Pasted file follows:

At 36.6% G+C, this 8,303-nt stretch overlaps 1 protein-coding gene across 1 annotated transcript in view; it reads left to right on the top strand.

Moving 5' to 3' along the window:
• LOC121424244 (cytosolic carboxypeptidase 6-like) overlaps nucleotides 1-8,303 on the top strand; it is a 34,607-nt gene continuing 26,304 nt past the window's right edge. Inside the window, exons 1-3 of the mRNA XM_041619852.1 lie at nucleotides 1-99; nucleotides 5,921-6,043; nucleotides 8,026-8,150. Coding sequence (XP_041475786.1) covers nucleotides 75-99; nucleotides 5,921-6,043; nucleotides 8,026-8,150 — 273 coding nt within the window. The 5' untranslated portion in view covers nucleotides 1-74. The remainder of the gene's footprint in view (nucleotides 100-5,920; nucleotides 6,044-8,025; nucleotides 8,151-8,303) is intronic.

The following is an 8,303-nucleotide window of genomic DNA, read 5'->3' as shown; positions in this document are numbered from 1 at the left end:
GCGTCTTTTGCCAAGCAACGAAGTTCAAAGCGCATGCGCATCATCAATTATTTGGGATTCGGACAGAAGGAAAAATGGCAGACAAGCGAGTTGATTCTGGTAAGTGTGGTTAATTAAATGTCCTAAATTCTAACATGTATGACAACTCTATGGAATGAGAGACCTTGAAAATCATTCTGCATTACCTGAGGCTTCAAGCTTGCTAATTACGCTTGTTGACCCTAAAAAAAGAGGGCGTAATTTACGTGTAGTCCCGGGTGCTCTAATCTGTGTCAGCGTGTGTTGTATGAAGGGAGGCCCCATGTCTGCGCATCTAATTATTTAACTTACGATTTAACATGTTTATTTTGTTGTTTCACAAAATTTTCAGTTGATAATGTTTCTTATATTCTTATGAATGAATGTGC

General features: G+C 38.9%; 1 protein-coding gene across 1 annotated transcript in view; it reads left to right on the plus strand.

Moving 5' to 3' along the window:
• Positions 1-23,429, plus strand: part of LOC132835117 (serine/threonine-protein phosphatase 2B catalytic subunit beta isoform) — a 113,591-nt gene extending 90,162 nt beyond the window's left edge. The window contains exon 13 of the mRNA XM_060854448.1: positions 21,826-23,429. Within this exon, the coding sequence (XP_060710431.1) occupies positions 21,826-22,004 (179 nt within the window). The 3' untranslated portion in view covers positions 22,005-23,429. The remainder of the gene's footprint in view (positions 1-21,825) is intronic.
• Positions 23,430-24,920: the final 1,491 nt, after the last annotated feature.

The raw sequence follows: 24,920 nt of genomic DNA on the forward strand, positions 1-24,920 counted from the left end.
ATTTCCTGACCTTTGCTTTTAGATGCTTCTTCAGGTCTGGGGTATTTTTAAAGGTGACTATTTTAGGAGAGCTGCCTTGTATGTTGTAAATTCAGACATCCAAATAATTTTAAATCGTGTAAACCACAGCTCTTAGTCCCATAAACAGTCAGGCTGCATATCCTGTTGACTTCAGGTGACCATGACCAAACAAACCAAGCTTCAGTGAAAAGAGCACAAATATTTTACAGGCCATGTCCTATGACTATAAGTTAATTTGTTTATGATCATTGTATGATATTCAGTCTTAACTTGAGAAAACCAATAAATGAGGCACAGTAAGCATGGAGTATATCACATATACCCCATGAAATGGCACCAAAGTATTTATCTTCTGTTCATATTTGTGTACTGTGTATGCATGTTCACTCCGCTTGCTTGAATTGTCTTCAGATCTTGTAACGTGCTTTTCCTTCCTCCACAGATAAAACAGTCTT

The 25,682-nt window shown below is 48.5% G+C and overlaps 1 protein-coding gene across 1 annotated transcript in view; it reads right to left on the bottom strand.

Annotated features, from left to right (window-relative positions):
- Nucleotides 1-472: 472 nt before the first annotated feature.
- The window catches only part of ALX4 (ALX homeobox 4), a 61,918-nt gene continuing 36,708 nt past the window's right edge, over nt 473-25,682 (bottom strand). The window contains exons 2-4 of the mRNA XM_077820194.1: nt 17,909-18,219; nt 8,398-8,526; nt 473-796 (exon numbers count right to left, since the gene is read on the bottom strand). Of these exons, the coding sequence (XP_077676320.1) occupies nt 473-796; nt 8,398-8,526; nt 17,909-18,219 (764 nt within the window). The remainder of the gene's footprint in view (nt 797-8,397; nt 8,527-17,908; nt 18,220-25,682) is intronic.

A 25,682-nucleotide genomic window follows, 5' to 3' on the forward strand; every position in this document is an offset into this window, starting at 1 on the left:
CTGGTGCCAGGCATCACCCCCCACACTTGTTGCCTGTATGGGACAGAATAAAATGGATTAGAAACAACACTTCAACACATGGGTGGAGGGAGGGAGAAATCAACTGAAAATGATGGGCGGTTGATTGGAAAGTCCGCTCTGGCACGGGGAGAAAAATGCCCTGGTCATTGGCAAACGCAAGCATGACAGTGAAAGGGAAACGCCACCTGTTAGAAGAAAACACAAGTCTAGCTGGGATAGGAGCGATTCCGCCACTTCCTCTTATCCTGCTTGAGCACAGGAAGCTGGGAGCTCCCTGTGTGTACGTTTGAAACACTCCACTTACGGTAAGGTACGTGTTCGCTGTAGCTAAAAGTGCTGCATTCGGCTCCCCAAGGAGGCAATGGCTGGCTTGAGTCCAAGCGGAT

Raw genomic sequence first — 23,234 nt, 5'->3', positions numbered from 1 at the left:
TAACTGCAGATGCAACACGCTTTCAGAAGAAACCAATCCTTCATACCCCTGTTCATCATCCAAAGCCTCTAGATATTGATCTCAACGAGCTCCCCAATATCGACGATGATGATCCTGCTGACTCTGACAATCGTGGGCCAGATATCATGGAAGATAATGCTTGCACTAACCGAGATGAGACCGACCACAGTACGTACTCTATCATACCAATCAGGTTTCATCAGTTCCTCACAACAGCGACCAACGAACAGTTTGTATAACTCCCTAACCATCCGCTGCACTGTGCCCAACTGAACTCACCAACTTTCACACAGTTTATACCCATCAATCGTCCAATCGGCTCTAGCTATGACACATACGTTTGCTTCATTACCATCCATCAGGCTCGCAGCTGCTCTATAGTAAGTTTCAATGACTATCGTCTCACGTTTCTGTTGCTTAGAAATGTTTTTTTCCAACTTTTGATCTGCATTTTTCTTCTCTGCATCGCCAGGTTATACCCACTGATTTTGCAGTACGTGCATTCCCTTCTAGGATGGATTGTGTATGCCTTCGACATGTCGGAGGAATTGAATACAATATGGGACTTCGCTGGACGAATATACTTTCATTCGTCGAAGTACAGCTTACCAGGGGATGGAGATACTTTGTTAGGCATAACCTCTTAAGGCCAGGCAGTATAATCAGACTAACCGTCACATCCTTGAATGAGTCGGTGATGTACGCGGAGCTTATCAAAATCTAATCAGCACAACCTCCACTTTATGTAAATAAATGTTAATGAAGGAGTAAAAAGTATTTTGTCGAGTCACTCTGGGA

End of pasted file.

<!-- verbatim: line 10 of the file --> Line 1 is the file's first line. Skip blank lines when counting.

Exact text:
The raw sequence follows: 24,920 nt of genomic DNA on the forward strand, positions 1-24,920 counted from the left end.